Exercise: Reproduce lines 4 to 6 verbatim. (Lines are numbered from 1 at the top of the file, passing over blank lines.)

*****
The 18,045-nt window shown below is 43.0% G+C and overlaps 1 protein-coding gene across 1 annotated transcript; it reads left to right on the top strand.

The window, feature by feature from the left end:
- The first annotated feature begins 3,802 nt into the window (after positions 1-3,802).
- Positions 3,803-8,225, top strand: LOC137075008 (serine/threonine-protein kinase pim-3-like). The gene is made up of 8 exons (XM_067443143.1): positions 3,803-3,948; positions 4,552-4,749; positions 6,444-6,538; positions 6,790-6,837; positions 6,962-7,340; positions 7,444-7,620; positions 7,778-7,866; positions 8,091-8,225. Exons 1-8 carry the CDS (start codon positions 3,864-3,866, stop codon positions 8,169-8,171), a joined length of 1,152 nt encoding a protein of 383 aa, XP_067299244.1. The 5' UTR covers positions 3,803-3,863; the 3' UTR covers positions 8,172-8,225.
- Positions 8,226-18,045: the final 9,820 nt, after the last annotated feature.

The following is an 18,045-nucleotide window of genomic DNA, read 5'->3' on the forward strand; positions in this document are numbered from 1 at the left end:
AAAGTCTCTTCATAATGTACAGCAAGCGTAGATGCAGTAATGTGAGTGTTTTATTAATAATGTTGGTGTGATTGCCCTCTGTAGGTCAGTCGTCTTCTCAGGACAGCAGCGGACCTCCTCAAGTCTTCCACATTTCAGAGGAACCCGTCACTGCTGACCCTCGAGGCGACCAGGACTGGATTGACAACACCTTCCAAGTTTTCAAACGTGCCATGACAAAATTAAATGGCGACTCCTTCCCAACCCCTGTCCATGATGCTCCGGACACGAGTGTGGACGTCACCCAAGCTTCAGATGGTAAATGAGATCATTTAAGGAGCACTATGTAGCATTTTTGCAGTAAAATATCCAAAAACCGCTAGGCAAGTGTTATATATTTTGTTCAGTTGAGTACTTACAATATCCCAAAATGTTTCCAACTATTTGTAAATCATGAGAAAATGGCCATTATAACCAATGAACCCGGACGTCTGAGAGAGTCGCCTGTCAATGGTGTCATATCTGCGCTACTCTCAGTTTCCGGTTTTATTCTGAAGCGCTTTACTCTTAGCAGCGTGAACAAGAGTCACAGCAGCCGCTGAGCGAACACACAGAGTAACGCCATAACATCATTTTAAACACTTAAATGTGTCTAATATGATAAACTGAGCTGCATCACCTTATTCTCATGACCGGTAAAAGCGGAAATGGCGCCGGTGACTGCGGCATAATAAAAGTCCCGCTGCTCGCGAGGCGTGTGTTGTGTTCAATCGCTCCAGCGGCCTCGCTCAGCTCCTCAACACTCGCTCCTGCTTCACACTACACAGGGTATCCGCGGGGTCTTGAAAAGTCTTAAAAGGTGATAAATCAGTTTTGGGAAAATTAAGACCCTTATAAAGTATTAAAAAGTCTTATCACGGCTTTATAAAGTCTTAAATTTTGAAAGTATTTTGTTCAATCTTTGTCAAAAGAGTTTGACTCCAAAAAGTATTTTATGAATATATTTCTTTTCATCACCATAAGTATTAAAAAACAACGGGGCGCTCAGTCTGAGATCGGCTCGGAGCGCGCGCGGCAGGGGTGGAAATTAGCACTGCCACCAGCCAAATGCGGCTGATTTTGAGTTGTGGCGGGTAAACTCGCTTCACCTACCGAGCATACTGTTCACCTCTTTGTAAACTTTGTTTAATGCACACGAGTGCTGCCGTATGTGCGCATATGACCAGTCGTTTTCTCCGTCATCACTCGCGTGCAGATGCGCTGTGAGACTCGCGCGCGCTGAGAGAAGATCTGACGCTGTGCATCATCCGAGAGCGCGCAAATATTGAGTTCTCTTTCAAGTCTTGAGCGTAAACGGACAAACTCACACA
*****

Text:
- Positions 3,803-8,225, top strand: LOC137075008 (serine/threonine-protein kinase pim-3-like). The gene is made up of 8 exons (XM_067443143.1): positions 3,803-3,948; positions 4,552-4,749; positions 6,444-6,538; positions 6,790-6,837; positions 6,962-7,340; positions 7,444-7,620; positions 7,778-7,866; positions 8,091-8,225. Exons 1-8 carry the CDS (start codon positions 3,864-3,866, stop codon positions 8,169-8,171), a joined length of 1,152 nt encoding a protein of 383 aa, XP_067299244.1. The 5' UTR covers positions 3,803-3,863; the 3' UTR covers positions 8,172-8,225.
- Positions 8,226-18,045: the final 9,820 nt, after the last annotated feature.

The following is an 18,045-nucleotide window of genomic DNA, read 5'->3' on the forward strand; positions in this document are numbered from 1 at the left end: